Is Kepler Dead?

This recent update about Kepler really made me sad…

“At our semi-weekly contact on Tuesday, May 14, 2013, we found the Kepler spacecraft once again in safe mode. As was the case earlier this month, this was a Thruster-Controlled Safe Mode. The root cause is not yet known, however the proximate cause appears to be an attitude error. The spacecraft was oriented with the solar panels facing the sun, slowly spinning about the sun-line. The communication link comes and goes as the spacecraft spins.

We attempted to return to reaction wheel control as the spacecraft rotated into communication, and commanded a stop rotation. Initially, it appeared that all three wheels responded and that rotation had been successfully stopped, but reaction wheel 4 remained at full torque while the spin rate dropped to zero. This is a clear indication that there has been an internal failure within the reaction wheel, likely a structural failure of the wheel bearing.”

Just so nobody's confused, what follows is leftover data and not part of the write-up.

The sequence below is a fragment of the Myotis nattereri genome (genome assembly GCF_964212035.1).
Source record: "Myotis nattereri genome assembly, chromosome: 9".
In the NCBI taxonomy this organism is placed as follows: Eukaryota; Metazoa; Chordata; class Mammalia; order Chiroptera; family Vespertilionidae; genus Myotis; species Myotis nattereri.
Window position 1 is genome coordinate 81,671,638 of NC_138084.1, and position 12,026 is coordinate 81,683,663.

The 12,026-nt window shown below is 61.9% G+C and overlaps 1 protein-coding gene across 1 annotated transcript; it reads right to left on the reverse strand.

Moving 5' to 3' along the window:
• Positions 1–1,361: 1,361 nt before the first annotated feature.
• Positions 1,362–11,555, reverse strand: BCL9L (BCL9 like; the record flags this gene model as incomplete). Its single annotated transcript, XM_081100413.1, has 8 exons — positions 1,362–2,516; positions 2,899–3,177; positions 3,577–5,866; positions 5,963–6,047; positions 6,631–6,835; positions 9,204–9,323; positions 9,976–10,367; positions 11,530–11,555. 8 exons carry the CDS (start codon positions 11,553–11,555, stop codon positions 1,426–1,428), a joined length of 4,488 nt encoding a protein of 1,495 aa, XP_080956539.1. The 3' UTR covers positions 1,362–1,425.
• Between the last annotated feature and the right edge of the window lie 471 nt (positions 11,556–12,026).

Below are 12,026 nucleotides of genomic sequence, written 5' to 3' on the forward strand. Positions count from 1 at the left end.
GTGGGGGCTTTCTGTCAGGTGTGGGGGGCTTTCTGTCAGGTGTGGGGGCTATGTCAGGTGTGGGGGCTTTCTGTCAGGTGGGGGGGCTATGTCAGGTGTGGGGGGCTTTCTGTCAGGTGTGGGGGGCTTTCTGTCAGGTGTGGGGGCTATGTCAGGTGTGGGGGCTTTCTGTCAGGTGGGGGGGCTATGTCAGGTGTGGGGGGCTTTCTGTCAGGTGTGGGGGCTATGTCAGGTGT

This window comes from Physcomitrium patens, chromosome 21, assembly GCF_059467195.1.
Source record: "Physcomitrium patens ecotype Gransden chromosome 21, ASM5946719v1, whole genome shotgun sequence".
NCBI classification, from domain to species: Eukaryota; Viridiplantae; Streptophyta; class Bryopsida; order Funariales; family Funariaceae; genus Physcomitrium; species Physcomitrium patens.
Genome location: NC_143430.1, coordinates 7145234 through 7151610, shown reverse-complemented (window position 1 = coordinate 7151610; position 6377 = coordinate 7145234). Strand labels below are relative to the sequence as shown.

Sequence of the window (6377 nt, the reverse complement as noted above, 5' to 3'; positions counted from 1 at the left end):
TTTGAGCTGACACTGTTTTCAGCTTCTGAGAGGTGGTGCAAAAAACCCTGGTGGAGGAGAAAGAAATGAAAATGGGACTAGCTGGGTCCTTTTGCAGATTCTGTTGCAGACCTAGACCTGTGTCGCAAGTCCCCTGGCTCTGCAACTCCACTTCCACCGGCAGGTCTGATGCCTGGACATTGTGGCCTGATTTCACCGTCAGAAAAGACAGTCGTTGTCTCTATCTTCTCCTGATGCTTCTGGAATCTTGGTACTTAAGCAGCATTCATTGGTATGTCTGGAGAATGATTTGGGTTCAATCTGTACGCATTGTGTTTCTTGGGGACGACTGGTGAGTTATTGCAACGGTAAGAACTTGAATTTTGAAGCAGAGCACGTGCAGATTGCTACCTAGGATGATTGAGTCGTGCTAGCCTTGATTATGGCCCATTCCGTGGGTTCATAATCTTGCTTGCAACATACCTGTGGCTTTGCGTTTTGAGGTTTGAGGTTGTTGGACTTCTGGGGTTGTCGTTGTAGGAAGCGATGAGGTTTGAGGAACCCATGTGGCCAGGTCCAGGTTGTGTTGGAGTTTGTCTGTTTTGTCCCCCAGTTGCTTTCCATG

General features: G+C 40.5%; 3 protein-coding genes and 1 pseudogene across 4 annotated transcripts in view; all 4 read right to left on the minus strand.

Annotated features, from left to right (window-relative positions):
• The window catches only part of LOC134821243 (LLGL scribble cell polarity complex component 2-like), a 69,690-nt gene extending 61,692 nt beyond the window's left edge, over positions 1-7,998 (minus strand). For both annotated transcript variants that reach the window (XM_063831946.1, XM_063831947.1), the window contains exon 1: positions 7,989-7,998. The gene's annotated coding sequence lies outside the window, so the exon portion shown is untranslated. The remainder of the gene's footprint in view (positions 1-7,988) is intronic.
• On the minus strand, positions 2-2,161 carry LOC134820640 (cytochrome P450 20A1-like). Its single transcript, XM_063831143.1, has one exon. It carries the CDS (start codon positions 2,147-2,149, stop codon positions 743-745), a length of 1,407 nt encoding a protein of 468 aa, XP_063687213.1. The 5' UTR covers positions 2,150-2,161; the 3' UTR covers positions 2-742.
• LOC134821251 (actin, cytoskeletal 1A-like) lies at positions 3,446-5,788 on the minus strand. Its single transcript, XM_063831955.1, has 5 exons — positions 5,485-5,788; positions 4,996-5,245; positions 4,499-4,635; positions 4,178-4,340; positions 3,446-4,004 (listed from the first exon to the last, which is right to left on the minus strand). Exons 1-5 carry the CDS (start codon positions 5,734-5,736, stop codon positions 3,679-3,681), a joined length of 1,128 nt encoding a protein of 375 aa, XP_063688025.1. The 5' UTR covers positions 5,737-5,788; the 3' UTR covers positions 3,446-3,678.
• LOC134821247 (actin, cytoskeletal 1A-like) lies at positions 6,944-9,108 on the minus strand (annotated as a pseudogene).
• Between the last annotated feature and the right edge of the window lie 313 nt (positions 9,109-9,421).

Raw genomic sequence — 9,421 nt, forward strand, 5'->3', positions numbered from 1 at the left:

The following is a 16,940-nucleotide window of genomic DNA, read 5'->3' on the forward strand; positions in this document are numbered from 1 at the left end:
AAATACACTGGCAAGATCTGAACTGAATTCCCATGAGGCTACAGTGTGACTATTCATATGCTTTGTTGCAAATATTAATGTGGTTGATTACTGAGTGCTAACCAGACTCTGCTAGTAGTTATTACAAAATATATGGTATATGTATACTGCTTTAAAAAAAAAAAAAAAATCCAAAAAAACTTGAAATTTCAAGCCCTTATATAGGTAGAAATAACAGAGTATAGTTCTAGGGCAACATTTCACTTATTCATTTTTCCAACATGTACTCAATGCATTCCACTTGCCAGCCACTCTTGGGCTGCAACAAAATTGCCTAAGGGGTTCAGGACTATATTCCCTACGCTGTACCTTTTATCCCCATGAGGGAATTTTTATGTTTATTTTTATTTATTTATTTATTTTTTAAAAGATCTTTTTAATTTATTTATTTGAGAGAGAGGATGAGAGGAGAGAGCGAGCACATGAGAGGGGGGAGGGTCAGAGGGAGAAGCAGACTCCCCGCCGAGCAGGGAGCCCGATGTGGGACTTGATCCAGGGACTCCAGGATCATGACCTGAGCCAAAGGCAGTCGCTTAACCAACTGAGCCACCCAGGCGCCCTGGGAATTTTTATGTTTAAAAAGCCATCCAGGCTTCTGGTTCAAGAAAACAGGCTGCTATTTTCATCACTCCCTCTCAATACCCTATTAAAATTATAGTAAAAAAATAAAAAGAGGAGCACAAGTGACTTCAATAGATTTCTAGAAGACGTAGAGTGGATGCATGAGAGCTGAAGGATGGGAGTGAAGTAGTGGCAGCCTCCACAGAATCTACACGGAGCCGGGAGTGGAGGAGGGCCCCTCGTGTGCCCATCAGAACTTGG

The data from Kepler have revealed hundreds of confirmed planets, and there are thousands more planet candidates (potential planets that have been detected but not yet confirmed). Kepler has found planets more massive than Jupiter, multiplanetary systems with Earth-sized (or even smaller) planets. It’s also found planets in the habitable zones of their stars.

Kepler had successfully completed its primary 3,5 year mission. Later, this mission was extended in 2012.

The mission has substantial quantities of data in the archives that are yet waiting to be fully analyzed, and the string of scientific discoveries is expected to continue for years to come.



About ~ wolfrayetstar

Science enthusiast and visual artist - hobbyist. Begginer in astrophotography and huge fan of nerdy jokes.
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